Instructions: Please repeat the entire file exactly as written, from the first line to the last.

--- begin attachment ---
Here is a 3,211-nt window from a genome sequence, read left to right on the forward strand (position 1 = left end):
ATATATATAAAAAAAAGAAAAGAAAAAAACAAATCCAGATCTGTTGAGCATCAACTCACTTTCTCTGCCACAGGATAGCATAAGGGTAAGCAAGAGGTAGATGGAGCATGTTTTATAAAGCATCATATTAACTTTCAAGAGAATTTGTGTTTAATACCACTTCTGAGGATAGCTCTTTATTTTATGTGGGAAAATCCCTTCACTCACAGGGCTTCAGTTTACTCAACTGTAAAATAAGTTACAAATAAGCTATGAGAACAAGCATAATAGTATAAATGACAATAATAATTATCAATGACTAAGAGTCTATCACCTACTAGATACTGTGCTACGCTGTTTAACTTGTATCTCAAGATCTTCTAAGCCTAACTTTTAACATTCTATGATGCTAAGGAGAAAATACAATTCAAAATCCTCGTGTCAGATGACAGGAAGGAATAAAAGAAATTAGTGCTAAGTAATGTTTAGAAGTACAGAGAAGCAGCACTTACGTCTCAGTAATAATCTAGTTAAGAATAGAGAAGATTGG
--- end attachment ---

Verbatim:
Here is a 3,211-nt window from a genome sequence, read left to right on the forward strand (position 1 = left end):
ATATATATAAAAAAAAGAAAAGAAAAAAACAAATCCAGATCTGTTGAGCATCAACTCACTTTCTCTGCCACAGGATAGCATAAGGGTAAGCAAGAGGTAGATGGAGCATGTTTTATAAAGCATCATATTAACTTTCAAGAGAATTTGTGTTTAATACCACTTCTGAGGATAGCTCTTTATTTTATGTGGGAAAATCCCTTCACTCACAGGGCTTCAGTTTACTCAACTGTAAAATAAGTTACAAATAAGCTATGAGAACAAGCATAATAGTATAAATGACAATAATAATTATCAATGACTAAGAGTCTATCACCTACTAGATACTGTGCTACGCTGTTTAACTTGTATCTCAAGATCTTCTAAGCCTAACTTTTAACATTCTATGATGCTAAGGAGAAAATACAATTCAAAATCCTCGTGTCAGATGACAGGAAGGAATAAAAGAAATTAGTGCTAAGTAATGTTTAGAAGTACAGAGAAGCAGCACTTACGTCTCAGTAATAATCTAGTTAAGAATAGAGAAGATTGG